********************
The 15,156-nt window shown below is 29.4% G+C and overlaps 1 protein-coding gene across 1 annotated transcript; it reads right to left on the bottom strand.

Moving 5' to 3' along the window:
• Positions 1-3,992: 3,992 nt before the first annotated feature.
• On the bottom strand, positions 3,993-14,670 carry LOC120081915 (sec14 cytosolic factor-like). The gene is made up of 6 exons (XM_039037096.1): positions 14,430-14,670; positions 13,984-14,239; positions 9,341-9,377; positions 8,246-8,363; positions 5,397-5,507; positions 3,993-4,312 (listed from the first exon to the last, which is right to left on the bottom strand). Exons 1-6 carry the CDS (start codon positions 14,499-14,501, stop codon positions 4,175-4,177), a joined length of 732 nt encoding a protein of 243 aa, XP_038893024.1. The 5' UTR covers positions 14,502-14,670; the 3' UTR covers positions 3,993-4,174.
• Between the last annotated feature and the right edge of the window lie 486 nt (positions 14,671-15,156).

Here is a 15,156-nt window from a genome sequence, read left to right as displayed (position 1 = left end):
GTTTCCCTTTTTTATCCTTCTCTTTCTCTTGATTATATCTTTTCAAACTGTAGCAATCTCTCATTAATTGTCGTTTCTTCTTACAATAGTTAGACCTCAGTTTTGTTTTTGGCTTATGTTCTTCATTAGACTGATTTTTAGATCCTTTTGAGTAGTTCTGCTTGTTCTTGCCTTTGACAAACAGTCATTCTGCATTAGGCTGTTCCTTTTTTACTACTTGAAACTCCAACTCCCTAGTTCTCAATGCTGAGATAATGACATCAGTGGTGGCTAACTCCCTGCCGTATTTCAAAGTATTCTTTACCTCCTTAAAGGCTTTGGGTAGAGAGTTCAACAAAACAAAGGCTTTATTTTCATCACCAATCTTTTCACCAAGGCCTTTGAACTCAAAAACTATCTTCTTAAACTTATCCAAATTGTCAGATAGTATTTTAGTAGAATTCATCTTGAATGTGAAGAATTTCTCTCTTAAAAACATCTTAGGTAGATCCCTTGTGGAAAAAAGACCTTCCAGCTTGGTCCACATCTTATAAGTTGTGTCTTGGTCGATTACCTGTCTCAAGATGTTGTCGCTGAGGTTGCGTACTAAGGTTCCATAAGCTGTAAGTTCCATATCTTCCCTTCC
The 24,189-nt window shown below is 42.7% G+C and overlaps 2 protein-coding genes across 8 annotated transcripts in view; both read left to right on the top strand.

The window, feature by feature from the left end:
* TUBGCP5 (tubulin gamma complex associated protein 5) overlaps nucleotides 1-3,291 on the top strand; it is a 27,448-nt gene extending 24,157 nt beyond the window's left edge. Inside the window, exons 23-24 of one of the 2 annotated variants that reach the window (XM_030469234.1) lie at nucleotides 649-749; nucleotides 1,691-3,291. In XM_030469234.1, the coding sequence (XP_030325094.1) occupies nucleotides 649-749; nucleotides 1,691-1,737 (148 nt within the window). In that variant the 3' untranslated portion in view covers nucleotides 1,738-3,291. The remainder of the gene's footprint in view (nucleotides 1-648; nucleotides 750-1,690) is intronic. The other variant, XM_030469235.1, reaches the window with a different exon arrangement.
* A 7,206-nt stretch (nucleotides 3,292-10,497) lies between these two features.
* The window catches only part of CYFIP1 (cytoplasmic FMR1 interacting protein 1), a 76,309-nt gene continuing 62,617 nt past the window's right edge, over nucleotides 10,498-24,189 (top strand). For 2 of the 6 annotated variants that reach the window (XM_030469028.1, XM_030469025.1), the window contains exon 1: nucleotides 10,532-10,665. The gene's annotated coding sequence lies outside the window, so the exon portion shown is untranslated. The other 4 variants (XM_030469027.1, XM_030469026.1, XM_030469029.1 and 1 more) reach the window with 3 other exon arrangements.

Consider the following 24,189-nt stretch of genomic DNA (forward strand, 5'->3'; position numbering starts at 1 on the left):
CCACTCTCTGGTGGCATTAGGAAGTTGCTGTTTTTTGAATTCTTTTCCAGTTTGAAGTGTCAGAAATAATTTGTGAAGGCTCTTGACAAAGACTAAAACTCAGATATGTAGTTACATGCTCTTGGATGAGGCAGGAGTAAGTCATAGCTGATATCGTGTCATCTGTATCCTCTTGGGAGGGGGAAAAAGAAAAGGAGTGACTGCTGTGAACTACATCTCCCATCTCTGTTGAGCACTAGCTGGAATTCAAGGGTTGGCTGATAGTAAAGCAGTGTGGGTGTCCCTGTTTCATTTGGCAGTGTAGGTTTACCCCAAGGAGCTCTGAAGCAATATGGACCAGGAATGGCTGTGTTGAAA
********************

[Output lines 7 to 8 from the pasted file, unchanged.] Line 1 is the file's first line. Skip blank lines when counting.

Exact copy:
GTTTCCCTTTTTTATCCTTCTCTTTCTCTTGATTATATCTTTTCAAACTGTAGCAATCTCTCATTAATTGTCGTTTCTTCTTACAATAGTTAGACCTCAGTTTTGTTTTTGGCTTATGTTCTTCATTAGACTGATTTTTAGATCCTTTTGAGTAGTTCTGCTTGTTCTTGCCTTTGACAAACAGTCATTCTGCATTAGGCTGTTCCTTTTTTACTACTTGAAACTCCAACTCCCTAGTTCTCAATGCTGAGATAATGACATCAGTGGTGGCTAACTCCCTGCCGTATTTCAAAGTATTCTTTACCTCCTTAAAGGCTTTGGGTAGAGAGTTCAACAAAACAAAGGCTTTATTTTCATCACCAATCTTTTCACCAAGGCCTTTGAACTCAAAAACTATCTTCTTAAACTTATCCAAATTGTCAGATAGTATTTTAGTAGAATTCATCTTGAATGTGAAGAATTTCTCTCTTAAAAACATCTTAGGTAGATCCCTTGTGGAAAAAAGACCTTCCAGCTTGGTCCACATCTTATAAGTTGTGTCTTGGTCGATTACCTGTCTCAAGATGTTGTCGCTGAGGTTGCGTACTAAGGTTCCATAAGCTGTAAGTTCCATATCTTCCCTTCC
The 24,189-nt window shown below is 42.7% G+C and overlaps 2 protein-coding genes across 8 annotated transcripts in view; both read left to right on the top strand.